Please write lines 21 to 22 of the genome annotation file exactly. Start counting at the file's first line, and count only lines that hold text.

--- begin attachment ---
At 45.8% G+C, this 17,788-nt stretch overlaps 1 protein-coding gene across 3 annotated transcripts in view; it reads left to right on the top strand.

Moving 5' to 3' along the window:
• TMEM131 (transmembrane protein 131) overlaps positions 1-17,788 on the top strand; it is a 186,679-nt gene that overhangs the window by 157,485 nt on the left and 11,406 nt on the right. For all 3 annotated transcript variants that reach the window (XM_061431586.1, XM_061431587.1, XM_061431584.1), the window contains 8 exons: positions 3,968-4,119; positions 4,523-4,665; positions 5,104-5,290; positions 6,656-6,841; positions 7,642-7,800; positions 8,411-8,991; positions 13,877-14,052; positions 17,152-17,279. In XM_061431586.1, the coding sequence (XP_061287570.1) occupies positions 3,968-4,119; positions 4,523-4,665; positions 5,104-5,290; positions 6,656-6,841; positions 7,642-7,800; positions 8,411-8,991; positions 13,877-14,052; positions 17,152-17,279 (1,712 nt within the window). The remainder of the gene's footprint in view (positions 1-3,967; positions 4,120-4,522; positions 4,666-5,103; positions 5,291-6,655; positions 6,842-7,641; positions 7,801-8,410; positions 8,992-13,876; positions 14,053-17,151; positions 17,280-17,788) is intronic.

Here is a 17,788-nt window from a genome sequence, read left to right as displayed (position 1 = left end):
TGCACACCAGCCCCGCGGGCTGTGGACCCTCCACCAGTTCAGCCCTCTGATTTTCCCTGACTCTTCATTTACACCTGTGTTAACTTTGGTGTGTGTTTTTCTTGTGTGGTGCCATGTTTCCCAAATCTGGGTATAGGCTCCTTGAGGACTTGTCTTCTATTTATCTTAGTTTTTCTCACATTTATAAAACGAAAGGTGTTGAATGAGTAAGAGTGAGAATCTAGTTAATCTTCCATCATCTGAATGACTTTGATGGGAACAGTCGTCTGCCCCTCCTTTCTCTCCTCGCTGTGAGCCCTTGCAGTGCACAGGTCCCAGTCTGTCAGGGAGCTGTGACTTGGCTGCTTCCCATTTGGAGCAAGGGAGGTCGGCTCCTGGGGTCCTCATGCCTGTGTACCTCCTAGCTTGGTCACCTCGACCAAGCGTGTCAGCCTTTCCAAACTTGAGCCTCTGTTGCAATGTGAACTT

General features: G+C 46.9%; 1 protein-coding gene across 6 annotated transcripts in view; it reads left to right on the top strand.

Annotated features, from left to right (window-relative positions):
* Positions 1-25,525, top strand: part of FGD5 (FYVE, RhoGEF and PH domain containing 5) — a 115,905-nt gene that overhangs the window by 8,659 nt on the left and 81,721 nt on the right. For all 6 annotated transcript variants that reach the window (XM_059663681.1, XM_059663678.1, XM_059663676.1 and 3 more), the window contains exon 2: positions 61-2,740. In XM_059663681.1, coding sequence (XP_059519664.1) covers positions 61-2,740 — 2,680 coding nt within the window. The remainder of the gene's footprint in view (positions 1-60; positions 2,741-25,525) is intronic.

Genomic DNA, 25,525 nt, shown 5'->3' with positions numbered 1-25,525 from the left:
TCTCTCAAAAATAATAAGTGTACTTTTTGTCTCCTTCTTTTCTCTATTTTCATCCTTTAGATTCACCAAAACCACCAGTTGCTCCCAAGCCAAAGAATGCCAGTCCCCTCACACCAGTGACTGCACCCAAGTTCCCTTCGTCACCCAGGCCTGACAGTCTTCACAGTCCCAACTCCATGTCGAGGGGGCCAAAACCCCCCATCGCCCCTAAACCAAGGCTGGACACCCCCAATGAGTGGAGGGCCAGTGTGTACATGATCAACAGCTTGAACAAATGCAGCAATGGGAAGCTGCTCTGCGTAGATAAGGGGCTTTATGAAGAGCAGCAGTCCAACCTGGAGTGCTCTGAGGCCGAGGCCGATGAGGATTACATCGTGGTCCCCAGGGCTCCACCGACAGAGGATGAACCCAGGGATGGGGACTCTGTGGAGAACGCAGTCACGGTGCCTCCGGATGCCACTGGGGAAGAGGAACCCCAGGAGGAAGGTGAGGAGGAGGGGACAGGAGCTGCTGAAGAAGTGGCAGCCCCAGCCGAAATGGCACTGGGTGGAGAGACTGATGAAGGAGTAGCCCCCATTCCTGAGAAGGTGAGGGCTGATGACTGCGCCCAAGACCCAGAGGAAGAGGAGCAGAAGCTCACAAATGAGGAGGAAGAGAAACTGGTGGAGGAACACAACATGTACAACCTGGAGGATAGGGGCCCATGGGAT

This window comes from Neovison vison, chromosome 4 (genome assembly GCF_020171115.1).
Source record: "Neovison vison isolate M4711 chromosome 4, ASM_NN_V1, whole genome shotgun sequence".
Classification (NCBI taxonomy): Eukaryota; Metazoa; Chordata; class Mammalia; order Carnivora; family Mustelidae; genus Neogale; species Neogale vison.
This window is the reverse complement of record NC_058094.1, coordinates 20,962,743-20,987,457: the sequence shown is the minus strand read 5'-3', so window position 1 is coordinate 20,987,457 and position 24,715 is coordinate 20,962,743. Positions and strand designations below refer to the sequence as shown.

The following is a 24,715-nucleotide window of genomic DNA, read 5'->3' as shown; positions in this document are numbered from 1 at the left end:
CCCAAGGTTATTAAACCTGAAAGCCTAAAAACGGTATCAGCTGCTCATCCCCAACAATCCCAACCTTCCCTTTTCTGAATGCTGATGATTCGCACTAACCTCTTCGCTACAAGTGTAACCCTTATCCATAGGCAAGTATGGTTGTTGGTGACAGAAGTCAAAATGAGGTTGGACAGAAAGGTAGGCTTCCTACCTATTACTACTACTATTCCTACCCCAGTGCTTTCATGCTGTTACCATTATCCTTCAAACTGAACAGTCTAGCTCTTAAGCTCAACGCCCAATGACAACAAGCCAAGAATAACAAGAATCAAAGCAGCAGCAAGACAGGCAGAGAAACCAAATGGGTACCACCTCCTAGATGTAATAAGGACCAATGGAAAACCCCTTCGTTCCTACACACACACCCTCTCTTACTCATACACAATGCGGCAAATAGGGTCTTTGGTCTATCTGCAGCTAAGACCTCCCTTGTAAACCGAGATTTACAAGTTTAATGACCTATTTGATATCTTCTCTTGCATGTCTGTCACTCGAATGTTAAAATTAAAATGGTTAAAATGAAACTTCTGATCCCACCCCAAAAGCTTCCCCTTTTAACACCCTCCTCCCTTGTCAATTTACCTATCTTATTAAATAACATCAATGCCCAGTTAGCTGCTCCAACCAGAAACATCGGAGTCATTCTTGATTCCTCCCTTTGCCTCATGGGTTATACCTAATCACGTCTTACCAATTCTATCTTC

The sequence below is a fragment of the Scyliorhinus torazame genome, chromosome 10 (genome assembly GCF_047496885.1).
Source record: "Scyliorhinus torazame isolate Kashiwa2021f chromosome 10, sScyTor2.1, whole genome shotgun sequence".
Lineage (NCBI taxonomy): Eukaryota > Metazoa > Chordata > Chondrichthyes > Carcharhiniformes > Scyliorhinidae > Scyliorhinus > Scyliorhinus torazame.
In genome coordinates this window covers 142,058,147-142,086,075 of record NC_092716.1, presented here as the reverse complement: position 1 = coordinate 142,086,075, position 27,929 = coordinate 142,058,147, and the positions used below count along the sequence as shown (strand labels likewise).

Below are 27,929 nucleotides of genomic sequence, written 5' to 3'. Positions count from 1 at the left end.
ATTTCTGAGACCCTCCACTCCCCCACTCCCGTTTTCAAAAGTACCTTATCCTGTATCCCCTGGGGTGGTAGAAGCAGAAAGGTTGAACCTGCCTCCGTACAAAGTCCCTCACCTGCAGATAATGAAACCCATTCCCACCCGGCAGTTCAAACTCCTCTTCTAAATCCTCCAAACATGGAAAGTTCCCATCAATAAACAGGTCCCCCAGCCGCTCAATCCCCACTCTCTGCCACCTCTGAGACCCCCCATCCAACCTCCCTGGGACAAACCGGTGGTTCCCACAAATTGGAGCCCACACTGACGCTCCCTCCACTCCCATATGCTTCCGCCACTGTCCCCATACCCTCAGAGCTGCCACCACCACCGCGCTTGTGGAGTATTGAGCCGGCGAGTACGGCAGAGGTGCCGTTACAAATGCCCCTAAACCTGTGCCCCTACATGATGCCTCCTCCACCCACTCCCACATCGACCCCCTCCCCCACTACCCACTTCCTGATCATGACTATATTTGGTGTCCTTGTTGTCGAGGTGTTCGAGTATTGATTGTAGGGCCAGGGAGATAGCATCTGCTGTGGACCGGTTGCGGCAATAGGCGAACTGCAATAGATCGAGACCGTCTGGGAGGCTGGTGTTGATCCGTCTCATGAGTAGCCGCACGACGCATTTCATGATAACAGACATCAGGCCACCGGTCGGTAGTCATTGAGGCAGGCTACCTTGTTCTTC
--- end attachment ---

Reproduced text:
Below are 27,929 nucleotides of genomic sequence, written 5' to 3'. Positions count from 1 at the left end.
ATTTCTGAGACCCTCCACTCCCCCACTCCCGTTTTCAAAAGTACCTTATCCTGTATCCCCTGGGGTGGTAGAAGCAGAAAGGTTGAACCTGCCTCCGTACAAAGTCCCTCACCTGCAGATAATGAAACCCATTCCCACCCGGCAGTTCAAACTCCTCTTCTAAATCCTCCAAACATGGAAAGTTCCCATCAATAAACAGGTCCCCCAGCCGCTCAATCCCCACTCTCTGCCACCTCTGAGACCCCCCATCCAACCTCCCTGGGACAAACCGGTGGTTCCCACAAATTGGAGCCCACACTGACGCTCCCTCCACTCCCATATGCTTCCGCCACTGTCCCCATACCCTCAGAGCTGCCACCACCACCGCGCTTGTGGAGTATTGAGCCGGCGAGTACGGCAGAGGTGCCGTTACAAATGCCCCTAAACCTGTGCCCCTACATGATGCCTCCTCCACCCACTCCCACATCGACCCCCTCCCCCACTACCCACTTCCTGATCATGACTATATTTGGTGTCCTTGTTGTCGAGGTGTTCGAGTATTGATTGTAGGGCCAGGGAGATAGCATCTGCTGTGGACCGGTTGCGGCAATAGGCGAACTGCAATAGATCGAGACCGTCTGGGAGGCTGGTGTTGATCCGTCTCATGAGTAGCCGCACGACGCATTTCATGATAACAGACATCAGGCCACCGGTCGGTAGTCATTGAGGCAGGCTACCTTGTTCTTC